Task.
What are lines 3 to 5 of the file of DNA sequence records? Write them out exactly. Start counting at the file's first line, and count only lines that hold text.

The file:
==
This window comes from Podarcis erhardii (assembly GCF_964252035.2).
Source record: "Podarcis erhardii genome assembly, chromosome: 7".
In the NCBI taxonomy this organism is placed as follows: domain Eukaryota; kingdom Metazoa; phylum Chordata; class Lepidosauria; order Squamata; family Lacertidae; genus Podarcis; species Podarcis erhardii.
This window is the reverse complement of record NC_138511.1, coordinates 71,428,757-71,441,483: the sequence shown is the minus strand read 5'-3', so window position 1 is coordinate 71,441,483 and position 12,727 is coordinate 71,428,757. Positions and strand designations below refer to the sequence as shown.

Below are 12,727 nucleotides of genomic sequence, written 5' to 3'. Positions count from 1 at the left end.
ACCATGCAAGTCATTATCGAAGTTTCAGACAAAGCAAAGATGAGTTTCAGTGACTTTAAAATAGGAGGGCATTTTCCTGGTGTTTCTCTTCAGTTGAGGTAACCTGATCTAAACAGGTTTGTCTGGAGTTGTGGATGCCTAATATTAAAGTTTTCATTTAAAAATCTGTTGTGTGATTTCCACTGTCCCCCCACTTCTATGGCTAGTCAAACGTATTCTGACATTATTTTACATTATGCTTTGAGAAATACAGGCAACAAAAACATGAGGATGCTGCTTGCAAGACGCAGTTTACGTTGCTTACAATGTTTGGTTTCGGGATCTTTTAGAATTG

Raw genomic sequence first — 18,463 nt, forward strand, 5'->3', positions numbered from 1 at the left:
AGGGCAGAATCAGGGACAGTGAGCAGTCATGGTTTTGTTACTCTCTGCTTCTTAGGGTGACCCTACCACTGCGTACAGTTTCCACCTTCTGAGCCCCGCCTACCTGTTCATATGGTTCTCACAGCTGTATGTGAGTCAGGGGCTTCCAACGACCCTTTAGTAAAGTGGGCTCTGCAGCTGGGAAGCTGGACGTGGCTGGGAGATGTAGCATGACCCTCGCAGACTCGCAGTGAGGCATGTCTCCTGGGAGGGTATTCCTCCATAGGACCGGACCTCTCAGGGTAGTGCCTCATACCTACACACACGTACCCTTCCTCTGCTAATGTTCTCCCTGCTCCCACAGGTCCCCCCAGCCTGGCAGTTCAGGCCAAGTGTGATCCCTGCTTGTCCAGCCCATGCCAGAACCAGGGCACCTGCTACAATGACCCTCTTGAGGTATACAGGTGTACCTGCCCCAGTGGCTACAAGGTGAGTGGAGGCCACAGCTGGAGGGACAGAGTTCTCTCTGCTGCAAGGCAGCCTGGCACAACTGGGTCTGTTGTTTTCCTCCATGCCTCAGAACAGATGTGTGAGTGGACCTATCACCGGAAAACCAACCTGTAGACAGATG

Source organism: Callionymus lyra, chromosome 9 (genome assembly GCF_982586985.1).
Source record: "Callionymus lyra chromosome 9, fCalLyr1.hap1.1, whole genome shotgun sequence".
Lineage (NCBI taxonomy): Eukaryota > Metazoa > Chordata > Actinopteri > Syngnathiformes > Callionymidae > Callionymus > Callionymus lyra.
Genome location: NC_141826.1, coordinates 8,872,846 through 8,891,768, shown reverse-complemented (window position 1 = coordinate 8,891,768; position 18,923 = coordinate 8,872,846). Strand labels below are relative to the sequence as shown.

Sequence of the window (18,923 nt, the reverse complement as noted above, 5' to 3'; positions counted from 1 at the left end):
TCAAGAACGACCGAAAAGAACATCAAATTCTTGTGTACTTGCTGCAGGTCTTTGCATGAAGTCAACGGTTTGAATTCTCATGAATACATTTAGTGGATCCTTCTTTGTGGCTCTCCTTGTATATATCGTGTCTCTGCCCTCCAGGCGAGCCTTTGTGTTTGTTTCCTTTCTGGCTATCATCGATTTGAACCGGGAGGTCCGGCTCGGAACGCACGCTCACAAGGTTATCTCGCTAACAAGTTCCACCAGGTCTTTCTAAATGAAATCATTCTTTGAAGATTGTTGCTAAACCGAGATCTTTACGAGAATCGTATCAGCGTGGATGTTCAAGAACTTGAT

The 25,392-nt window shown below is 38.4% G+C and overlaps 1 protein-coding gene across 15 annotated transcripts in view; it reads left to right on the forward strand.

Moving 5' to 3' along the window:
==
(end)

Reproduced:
In the NCBI taxonomy this organism is placed as follows: domain Eukaryota; kingdom Metazoa; phylum Chordata; class Lepidosauria; order Squamata; family Lacertidae; genus Podarcis; species Podarcis erhardii.
This window is the reverse complement of record NC_138511.1, coordinates 71,428,757-71,441,483: the sequence shown is the minus strand read 5'-3', so window position 1 is coordinate 71,441,483 and position 12,727 is coordinate 71,428,757. Positions and strand designations below refer to the sequence as shown.

Below are 12,727 nucleotides of genomic sequence, written 5' to 3'. Positions count from 1 at the left end.